Recently, we looked at what a light voice sounds like. I promised we’d look at what heavier voices sound like, and that’s what today’s article is about.
More particularly, I want to talk about what heavy voices sound like, but also what heavy voices do NOT sound like.
With the clips in the light voice article, the differences are very overt as they lie at one extreme. With weightier voices, these differences can be less obvious to hear. In the following clips I’m not trying to claim these are the weightiest possible voices in the world, but to highlight qualities and characteristics that emerge as we move along the spectrum from lighter voices to weightier voices.
The weightier the voice, the more of these characteristics appear. Similarly, the lighter the voice becomes, the more these traits disappear and the characteristics you hear in the lighter voice article appear.
Once you grasp the extremes, the in-between stuff should be easier to grasp, or at least appreciate where these differences may lie. Now, on to our singers…
1. Tim Storms
This gent holds the Guinness World Record for the lowest sung vocal note (it’s lower than the lowest note of a piano). Here’s an example of his singing:
And here is an example of his speaking voice:
Two things I want you to note:
1) The richness at the bottom end in his singing – There are many men who can get very low in their voices. There are many women that can go very low also. But range alone does not tell the whole story. Listen to just how thick and rich the bottom end is for him down there, he’s not just able to force his voice down there, that’s actually where it comes alive.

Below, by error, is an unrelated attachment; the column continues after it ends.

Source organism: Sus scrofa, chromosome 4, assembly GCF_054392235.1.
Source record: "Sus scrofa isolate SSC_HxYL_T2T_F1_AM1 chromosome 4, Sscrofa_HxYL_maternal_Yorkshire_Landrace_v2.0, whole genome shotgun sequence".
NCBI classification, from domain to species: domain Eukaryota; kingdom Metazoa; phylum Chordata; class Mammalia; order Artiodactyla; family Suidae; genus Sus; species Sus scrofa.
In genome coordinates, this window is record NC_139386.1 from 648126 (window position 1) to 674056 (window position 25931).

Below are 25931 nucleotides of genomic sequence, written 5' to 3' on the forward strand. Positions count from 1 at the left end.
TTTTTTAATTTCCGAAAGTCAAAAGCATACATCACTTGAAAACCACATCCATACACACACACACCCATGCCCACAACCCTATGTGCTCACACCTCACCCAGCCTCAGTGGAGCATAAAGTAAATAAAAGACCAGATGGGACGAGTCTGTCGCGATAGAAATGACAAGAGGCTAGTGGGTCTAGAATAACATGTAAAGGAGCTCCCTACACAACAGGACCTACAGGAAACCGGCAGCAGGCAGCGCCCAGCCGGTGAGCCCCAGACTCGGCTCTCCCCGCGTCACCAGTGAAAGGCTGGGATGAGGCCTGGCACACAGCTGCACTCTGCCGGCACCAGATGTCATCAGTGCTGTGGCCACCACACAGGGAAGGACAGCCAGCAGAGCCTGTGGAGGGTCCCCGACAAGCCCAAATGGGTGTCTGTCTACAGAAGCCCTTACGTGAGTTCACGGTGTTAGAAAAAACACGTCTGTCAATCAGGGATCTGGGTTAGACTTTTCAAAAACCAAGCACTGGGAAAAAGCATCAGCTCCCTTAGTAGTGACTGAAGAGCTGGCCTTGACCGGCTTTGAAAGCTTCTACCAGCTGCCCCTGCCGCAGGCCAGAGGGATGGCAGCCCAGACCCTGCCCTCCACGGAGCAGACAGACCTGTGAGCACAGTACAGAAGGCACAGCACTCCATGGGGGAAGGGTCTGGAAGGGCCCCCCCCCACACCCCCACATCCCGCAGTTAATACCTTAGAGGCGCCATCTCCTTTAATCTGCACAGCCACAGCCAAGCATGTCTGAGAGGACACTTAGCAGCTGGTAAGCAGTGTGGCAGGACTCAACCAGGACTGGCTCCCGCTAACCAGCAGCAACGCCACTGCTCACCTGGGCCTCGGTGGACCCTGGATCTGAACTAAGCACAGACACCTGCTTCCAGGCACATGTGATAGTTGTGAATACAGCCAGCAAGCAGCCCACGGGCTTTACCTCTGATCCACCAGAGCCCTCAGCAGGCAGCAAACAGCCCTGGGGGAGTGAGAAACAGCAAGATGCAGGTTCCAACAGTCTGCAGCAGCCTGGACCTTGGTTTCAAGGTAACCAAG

2) It’s not as obvious in his speaking voice – Lighter voices can sound very obviously light to the ear, per our recent article on this. But heavier voices sound a bit more normal, so it’s not always as easy to spot. You have to listen carefully to the extra bottom end that’s present in the voice, the extra richness that pops out on the lowest ebb of the voice.
Which leads us neatly onto our second example…
2. Gerald Finley
Now this is an operatic baritone. His voice is nowhere near as heavy as Tim Storms, but it is certainly on the heavier side of things. That said, if I hadn’t alluded to this initially, would you necessarily hear the weight in his voice from this clip?
And yet, just like Tim Storms, that same low end ebb kicks in on the lower part of his range in this sung clip. Whereas many may be able to achieve the very lowest notes of this passage, the richness in the voice and the ease of timbre down there is what distinguishes Finley as having a weightier and heavier voice than the average singer.
So now we’ve talked a bit about what makes a heavier voice, let’s look at what DOESN’T constitute a weightier voice with a fairly mainstream example:
3. NOT Adele
Here’s a bootleg from Hyde Park this month: